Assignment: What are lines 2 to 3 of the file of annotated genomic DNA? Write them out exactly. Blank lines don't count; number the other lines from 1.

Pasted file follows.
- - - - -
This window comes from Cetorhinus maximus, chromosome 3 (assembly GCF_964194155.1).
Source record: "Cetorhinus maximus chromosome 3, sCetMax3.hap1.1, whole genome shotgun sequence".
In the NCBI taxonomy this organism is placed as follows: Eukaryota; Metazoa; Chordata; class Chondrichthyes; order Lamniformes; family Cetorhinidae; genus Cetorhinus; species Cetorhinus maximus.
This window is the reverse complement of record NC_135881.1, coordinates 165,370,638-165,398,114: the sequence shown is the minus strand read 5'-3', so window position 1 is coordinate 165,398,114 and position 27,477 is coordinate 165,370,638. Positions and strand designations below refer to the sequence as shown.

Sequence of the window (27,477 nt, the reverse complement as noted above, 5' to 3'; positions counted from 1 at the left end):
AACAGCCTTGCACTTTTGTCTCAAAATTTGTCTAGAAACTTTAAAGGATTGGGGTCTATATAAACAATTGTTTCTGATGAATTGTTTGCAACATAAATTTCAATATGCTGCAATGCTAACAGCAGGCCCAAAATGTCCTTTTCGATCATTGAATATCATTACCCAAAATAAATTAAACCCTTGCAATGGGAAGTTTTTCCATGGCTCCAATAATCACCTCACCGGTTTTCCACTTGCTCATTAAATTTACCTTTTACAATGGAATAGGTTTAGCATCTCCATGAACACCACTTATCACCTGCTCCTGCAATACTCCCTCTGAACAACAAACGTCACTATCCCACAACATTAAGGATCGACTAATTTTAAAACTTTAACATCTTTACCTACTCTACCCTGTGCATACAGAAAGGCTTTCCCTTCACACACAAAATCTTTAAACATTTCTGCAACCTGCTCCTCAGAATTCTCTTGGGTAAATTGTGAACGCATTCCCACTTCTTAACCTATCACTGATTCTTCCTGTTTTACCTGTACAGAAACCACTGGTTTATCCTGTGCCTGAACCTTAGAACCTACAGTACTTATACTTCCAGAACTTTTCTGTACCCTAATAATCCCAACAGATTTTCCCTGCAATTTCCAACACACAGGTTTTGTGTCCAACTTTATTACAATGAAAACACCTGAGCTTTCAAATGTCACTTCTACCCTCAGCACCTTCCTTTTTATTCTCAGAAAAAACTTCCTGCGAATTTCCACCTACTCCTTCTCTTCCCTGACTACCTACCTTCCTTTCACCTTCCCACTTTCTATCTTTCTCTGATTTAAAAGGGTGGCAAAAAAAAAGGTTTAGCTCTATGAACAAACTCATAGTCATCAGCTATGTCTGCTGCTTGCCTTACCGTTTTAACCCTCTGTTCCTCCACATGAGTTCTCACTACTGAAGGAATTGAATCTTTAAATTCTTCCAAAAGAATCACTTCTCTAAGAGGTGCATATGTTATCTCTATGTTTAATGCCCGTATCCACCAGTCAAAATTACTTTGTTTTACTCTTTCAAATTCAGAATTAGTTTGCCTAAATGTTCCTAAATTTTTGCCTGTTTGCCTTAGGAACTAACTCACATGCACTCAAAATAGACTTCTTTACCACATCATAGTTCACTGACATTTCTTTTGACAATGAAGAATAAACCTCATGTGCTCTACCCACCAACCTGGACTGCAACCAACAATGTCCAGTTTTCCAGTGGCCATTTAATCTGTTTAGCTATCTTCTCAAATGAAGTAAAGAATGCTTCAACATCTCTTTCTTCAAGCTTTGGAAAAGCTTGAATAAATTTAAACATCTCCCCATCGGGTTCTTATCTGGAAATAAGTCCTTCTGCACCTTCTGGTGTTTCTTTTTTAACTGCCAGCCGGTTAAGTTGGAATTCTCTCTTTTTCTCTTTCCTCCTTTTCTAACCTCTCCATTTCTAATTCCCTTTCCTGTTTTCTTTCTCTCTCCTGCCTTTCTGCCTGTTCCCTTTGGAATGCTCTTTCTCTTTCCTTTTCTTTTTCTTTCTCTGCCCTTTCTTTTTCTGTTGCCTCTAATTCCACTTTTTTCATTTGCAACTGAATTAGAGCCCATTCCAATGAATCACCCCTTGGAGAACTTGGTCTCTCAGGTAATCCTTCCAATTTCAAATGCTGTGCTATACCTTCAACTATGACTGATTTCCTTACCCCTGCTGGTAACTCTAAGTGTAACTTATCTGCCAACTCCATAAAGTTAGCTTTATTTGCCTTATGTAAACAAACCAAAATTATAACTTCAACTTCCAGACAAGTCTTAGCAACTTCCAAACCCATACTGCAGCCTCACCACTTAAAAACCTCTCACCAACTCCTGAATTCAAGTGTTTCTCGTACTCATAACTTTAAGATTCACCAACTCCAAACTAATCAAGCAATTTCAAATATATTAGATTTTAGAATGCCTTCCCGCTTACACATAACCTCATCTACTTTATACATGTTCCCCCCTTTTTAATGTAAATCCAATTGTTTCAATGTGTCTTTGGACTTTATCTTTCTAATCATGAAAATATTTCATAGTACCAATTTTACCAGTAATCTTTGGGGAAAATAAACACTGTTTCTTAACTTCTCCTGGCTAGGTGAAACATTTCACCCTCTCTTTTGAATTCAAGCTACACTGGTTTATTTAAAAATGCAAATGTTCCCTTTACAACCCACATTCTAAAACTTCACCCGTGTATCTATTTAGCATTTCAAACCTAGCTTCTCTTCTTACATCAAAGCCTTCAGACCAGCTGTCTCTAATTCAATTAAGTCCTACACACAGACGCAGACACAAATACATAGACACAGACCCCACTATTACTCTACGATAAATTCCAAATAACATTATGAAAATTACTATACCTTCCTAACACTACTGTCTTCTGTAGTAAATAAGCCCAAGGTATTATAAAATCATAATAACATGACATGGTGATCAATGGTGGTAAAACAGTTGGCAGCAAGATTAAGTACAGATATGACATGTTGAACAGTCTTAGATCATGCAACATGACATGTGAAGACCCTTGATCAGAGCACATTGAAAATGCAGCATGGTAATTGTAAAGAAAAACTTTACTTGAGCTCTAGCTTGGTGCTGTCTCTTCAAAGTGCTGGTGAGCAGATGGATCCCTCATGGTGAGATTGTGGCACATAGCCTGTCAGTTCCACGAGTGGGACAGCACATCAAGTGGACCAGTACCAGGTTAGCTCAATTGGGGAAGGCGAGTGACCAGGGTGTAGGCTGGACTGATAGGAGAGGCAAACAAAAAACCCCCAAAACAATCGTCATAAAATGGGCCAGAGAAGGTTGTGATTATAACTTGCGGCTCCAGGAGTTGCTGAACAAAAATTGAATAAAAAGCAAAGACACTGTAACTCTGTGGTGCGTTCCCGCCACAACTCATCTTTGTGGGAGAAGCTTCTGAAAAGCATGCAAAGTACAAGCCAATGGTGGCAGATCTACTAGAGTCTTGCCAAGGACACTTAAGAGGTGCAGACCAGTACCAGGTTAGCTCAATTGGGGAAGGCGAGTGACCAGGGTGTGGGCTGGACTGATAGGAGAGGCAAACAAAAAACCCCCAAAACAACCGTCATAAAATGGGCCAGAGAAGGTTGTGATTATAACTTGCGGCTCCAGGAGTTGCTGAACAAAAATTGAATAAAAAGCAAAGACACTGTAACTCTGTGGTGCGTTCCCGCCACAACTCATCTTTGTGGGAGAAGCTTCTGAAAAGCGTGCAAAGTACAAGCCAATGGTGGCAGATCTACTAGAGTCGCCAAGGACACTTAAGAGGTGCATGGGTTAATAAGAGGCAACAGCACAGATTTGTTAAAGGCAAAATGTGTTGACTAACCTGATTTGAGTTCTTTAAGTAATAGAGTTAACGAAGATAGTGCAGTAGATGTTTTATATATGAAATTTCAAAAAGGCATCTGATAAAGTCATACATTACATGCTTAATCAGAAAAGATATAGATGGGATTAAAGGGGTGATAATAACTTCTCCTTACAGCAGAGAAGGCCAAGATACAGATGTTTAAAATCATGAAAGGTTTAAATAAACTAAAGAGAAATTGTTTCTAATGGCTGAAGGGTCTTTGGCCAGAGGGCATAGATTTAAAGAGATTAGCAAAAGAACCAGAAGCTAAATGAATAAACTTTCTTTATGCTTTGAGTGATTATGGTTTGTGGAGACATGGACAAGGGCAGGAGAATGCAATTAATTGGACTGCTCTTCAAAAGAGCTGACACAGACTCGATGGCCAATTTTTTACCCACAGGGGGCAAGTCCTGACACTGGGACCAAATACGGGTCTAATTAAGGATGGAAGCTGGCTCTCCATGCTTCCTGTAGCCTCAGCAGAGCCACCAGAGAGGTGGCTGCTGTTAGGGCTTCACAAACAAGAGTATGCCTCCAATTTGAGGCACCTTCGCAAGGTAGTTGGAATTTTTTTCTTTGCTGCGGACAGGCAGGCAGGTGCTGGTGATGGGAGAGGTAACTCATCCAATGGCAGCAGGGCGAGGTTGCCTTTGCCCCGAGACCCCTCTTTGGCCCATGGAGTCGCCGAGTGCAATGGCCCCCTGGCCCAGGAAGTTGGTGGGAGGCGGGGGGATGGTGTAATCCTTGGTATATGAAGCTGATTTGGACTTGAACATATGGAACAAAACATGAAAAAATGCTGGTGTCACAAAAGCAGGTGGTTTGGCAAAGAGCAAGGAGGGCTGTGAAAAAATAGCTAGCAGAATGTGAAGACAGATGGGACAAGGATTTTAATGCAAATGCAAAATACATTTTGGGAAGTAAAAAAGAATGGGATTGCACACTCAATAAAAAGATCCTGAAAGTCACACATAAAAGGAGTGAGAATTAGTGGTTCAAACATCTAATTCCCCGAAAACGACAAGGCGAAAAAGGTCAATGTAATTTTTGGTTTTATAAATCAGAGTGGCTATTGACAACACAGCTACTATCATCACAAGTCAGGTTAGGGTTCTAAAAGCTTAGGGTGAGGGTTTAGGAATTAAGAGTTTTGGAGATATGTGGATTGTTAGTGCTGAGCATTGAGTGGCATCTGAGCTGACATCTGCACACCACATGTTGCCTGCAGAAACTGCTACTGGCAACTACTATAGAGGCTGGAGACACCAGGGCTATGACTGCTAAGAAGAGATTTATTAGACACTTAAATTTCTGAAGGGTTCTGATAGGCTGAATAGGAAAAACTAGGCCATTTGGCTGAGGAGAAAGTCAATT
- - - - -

Source record: "Cetorhinus maximus chromosome 3, sCetMax3.hap1.1, whole genome shotgun sequence".
In the NCBI taxonomy this organism is placed as follows: Eukaryota; Metazoa; Chordata; class Chondrichthyes; order Lamniformes; family Cetorhinidae; genus Cetorhinus; species Cetorhinus maximus.